We are committed to wildlife conservation both globally and locally. The Zoo's upgraded Manatee Critical Care Center is just the first phase of an ambitious plan to increase our capacity to care for a variety of threatened native Florida species. This is part of our long-term vision to protect and preserve Florida wildlife, and to inspire a greater public connection to, and responsibility for, the wildlife that call Florida home.

As we care for these and other rescued manatees, we invite you to visit ZooTampa to meet and observe these graceful, slow moving “sea cows” as they recover and rehabilitate. Once they are healthy, it’s our goal that they return to their native Florida waters.

Thanks to your generosity and continued support, ZooTampa at Lowry Park saved hundreds of manatees in the wild for nearly three decades. We are proud to continue our tradition of providing life-saving care to this treasured Florida species once again.

See you at the Zoo!

 

Joe Couceiro

President & CEO

Have a Green National Battery Day!

Energize your day! Today, February 18th, is National Battery Day and in celebration we’d like to share some tips on how to recycle your old batteries. Did you know that only 10 to 12 percent of the 70 million pounds of batteries sold yearly in North America are recycled?

What should you do with those dead batteries just laying around?

For lithium-ion and other rechargeable household batteries:

  1. Prepare your batteries: place each battery in its own clear plastic bag before placing it in a storage container. Avoid taping the terminals, but make sure the terminals don’t touch during transport.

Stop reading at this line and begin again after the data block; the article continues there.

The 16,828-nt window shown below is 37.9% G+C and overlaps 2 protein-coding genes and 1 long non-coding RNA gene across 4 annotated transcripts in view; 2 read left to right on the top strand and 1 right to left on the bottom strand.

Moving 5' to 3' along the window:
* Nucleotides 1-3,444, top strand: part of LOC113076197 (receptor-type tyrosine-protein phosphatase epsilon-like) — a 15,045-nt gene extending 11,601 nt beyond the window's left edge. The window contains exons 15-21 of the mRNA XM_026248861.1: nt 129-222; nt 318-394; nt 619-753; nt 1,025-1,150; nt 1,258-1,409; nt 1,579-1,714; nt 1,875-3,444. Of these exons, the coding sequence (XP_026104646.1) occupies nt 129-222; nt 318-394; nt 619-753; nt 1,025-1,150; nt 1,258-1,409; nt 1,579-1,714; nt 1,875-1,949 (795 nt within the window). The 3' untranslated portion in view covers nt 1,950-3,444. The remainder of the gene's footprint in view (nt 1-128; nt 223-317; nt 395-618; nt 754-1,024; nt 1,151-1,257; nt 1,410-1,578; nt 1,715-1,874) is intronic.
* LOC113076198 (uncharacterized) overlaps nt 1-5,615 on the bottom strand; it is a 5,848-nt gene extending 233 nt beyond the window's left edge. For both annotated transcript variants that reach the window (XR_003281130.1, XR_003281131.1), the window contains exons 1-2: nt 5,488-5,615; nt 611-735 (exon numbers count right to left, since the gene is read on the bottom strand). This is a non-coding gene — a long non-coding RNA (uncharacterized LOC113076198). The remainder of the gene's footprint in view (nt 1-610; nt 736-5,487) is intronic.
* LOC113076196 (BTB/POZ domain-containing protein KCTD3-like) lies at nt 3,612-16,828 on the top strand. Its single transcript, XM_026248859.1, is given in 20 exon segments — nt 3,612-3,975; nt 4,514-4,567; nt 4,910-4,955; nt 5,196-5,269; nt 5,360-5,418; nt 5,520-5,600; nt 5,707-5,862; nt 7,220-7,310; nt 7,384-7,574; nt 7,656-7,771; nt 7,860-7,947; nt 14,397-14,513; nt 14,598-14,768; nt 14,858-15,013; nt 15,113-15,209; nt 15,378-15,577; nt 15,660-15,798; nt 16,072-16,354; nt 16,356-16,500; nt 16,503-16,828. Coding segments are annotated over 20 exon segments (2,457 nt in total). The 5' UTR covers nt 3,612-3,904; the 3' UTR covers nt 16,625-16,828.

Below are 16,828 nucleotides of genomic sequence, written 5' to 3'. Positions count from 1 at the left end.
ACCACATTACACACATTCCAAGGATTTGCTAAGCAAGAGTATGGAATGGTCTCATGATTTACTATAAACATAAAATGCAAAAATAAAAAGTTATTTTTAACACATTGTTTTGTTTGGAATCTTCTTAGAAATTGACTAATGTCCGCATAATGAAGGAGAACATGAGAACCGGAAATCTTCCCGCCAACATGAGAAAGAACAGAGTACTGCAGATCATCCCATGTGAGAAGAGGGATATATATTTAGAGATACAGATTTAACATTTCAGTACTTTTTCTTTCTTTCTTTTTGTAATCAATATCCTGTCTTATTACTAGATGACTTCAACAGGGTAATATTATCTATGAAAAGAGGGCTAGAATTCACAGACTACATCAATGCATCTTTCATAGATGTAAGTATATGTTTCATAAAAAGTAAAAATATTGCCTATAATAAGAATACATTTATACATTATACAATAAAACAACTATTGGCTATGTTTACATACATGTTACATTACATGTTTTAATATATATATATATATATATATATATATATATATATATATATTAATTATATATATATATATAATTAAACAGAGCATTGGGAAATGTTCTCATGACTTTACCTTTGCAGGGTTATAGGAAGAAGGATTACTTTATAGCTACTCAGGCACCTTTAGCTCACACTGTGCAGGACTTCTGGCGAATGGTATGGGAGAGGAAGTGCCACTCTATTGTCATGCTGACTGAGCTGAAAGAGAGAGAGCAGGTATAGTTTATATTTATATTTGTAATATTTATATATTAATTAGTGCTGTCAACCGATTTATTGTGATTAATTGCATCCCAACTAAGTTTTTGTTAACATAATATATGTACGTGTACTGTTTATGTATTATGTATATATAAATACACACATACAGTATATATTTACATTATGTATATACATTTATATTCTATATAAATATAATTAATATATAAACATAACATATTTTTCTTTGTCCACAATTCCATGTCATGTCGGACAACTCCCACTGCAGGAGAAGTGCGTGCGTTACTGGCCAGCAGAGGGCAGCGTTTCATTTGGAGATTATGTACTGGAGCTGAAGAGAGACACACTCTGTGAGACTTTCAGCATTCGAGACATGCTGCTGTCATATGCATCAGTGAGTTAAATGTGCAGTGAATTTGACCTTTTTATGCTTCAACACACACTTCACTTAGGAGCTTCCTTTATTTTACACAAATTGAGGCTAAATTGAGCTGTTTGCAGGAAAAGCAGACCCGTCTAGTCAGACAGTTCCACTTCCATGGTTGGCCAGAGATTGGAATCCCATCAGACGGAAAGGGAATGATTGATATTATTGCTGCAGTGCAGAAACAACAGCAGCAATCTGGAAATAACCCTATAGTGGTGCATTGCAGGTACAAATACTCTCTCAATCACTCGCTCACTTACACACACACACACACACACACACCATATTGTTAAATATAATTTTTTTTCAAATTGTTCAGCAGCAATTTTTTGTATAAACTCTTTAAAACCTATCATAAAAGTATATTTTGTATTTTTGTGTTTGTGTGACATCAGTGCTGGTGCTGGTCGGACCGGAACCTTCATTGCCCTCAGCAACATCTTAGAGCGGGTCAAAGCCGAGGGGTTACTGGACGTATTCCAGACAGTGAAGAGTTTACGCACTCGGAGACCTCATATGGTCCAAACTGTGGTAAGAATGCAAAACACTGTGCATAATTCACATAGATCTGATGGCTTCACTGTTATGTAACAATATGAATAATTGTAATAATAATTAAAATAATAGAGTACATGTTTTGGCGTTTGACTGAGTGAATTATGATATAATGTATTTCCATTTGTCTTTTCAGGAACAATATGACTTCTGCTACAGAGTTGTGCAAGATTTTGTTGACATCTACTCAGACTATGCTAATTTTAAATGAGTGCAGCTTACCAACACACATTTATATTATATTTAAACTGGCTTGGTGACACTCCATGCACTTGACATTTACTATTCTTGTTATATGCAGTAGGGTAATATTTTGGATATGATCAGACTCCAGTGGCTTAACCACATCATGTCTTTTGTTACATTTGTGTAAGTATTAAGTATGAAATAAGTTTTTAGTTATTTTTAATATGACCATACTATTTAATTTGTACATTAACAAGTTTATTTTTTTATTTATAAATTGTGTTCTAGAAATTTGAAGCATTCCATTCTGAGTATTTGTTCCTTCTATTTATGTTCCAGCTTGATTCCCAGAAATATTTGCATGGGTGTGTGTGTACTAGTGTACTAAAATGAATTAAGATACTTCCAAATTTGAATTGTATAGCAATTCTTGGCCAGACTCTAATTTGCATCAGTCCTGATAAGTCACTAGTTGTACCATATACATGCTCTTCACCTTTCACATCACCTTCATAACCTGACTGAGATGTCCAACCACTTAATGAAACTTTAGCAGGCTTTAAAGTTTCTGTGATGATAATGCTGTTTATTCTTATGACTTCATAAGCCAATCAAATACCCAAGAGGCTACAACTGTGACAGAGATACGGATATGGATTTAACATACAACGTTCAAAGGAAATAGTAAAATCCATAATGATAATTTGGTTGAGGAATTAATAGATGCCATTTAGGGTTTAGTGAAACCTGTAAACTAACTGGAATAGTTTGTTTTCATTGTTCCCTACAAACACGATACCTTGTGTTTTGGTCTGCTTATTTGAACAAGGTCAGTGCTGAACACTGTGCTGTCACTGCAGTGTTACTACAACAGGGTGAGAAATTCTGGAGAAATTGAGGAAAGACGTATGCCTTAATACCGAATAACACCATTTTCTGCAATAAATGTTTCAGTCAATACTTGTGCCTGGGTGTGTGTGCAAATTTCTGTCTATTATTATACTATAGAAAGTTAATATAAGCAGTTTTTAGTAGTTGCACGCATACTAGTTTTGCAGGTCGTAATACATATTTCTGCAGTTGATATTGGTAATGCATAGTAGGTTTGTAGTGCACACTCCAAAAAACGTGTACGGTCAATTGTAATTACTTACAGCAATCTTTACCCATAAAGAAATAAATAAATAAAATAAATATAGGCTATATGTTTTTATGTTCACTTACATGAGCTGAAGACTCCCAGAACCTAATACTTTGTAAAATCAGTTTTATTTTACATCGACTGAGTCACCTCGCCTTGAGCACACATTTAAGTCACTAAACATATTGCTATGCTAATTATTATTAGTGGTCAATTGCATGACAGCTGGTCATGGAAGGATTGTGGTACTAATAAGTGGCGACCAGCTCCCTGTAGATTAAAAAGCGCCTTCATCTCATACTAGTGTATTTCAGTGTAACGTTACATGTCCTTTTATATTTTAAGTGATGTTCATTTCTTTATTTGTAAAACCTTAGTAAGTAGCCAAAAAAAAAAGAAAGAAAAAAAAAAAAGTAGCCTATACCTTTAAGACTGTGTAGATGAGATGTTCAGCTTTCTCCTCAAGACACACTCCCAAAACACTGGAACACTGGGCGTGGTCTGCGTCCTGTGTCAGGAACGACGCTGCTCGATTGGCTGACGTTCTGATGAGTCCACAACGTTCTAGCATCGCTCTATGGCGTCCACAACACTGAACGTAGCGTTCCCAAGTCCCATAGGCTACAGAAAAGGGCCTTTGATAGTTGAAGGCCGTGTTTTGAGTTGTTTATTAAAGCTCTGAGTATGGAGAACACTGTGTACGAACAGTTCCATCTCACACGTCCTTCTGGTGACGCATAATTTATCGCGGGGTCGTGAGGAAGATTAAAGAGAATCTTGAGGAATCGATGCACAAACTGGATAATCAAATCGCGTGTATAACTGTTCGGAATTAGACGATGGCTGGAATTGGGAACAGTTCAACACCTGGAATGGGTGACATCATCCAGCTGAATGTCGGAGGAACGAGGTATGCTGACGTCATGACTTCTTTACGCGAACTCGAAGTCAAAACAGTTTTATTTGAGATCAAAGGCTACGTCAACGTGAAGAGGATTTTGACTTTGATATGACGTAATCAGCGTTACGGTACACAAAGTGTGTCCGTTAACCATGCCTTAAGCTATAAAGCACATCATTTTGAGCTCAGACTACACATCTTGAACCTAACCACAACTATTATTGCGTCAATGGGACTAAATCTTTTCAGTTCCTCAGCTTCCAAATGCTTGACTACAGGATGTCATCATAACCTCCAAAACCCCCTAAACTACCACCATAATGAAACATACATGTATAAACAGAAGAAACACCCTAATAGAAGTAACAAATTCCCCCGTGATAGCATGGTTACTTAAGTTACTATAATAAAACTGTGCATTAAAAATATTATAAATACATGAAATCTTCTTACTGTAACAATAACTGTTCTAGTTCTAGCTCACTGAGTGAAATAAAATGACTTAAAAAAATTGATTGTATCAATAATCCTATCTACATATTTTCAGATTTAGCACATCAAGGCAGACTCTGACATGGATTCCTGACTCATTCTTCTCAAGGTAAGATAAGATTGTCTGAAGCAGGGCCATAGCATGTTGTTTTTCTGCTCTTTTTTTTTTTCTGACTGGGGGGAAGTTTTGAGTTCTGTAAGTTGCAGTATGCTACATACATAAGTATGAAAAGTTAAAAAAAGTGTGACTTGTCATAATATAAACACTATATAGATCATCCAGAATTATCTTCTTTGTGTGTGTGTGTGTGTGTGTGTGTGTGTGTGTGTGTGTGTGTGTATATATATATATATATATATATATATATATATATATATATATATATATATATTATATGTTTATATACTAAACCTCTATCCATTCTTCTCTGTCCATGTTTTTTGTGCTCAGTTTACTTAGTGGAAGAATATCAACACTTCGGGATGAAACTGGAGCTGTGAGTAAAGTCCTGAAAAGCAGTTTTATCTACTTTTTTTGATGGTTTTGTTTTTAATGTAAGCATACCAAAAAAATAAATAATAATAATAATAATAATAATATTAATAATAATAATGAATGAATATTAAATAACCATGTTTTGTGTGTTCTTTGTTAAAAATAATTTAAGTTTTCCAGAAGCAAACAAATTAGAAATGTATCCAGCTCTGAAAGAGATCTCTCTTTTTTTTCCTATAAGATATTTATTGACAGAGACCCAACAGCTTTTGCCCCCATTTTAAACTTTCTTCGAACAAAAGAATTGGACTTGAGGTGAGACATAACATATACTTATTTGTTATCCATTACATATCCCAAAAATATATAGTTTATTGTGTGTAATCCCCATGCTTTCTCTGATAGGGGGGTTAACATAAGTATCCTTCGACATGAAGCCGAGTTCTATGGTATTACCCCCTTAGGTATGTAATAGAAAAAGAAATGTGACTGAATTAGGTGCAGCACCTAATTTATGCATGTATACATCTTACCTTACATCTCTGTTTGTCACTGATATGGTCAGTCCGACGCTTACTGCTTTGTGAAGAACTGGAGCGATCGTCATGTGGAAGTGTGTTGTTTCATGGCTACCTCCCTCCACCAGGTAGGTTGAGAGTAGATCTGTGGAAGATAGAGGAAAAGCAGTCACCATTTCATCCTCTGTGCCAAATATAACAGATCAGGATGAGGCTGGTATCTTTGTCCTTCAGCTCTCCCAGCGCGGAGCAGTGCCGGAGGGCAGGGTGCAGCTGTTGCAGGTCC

2. Bring your ID and individually-bagged batteries to your local disposal site.
    1. For those of us in the Hillsborough County area, we have four options (listed here: https://www.hillsboroughcounty.org/en/residents/property-owners-and-renters/trash-and-recycling/discarding-batteries)

For single-use batteries (such as AA, AAA, C, D, and 9-volt), the best option is to recycle them through Call2Recycle’s battery recycling kits as most local locations don’t accept these. For information on this, visit: https://www.call2recycle.org/store/.

An even better option is to use rechargeable batteries. Nearly one in five dry-cell batteries (like those single-use batteries listed above) purchased in the United States is rechargeable. Each rechargeable battery may substitute for hundreds of single-use batteries.

When it comes to battery recycling, channel that pink bunny we all know and love and just keep going, and goi- well, you know the rest!

Oh deer, it’s a blue duiker!

By Amanda Wright, Animal Care Professional

Oh Deer - well not quite! This Bambi look-a-like is actually a blue duiker and not related to a deer at all!

Duikers are African antelopes, and blue duikers are the smallest of all duiker species. The main difference between deer and antelopes involves the protrusions on their head. While deer have branched antlers that are shed and regrown annually, antelopes such as the blue duiker have non-branched, permanent horns.

Blue duikers stick to forest environments where they can use the trees and vegetation to easily hide from predators. In fact, the word “duiker” is derived from the Afrikaans word meaning “diver”. This name is suitable because as a defense mechanism, duikers dive into vegetation whenever they feel threatened.

Here at ZooTampa, you can find blue duikers in the Hornbill Aviary, which is located in the Africa section of the Zoo. If you look closely, you might even see a smaller duiker running around. Your eyes are not deceiving you. Emerald, our female blue duiker, recently had a calf! Blue duiker calves are very precocial, and can run within 20 minutes of being born! They spend their first few weeks hunkering down in safe spots, but as they get older, they also become more playful and inquisitive. Soon, you will be able to see this little calf running, jumping, and chasing after mom as she explores the world around her.

Deer or not, there’s no denying how cute these little antelopes are! Next time you’re at ZooTampa, be sure to swing by the Hornbill Aviary and see if you can spot our elusive blue duiker family.

Birdy Spotlight: Emu